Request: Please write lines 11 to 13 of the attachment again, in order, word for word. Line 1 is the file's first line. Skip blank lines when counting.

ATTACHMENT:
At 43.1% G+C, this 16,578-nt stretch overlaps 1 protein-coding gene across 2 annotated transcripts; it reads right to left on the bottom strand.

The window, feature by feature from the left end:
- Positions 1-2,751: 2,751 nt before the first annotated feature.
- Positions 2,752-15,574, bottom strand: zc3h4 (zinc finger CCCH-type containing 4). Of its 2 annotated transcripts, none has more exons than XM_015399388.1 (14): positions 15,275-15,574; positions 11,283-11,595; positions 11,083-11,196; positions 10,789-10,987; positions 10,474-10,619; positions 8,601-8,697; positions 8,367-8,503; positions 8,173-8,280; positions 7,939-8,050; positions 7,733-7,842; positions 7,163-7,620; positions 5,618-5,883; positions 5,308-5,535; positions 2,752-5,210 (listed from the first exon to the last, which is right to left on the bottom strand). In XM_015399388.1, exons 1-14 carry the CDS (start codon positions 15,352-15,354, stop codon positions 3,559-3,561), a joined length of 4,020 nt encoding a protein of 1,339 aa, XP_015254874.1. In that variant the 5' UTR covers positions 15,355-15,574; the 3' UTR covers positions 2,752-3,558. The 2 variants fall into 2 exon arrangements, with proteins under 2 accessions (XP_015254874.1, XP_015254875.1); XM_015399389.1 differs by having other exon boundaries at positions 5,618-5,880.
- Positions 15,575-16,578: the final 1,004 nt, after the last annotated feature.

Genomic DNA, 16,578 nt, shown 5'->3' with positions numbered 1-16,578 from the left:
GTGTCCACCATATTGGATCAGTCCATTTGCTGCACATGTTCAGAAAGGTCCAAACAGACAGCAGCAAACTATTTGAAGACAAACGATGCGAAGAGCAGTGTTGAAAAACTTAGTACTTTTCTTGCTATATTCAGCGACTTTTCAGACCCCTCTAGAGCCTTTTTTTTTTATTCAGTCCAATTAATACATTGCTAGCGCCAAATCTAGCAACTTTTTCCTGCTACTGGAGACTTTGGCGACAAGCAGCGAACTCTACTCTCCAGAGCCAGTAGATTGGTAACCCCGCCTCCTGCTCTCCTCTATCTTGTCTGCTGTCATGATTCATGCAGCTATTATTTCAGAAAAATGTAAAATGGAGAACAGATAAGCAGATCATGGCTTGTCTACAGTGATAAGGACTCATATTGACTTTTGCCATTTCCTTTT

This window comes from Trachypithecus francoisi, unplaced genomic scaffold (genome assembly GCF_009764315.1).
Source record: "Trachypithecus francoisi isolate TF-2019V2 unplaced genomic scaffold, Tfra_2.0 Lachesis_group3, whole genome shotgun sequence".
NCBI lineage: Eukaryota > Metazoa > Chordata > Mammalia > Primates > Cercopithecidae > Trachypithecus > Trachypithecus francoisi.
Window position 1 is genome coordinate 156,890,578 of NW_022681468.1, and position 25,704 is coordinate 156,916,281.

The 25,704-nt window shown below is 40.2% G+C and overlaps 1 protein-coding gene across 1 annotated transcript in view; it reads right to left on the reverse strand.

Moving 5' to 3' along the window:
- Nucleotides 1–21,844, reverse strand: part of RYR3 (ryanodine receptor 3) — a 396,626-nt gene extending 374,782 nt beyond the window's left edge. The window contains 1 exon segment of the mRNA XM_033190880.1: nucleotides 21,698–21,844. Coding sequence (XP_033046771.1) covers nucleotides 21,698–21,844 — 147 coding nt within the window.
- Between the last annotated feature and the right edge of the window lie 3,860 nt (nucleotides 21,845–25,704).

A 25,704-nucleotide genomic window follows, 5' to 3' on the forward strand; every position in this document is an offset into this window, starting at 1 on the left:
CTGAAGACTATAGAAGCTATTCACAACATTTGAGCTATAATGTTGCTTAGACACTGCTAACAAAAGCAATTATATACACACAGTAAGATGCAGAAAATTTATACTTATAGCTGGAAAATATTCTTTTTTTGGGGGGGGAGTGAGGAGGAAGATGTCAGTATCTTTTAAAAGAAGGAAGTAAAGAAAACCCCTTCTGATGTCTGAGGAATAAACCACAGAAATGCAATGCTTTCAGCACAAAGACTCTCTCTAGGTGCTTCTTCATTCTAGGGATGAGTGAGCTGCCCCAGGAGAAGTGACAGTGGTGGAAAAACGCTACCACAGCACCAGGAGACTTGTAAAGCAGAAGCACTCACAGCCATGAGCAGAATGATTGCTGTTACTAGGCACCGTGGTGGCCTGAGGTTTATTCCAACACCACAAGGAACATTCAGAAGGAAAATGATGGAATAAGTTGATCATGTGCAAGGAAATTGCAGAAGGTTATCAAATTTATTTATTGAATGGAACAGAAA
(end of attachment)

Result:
Window position 1 is genome coordinate 156,890,578 of NW_022681468.1, and position 25,704 is coordinate 156,916,281.

The 25,704-nt window shown below is 40.2% G+C and overlaps 1 protein-coding gene across 1 annotated transcript in view; it reads right to left on the reverse strand.

Moving 5' to 3' along the window: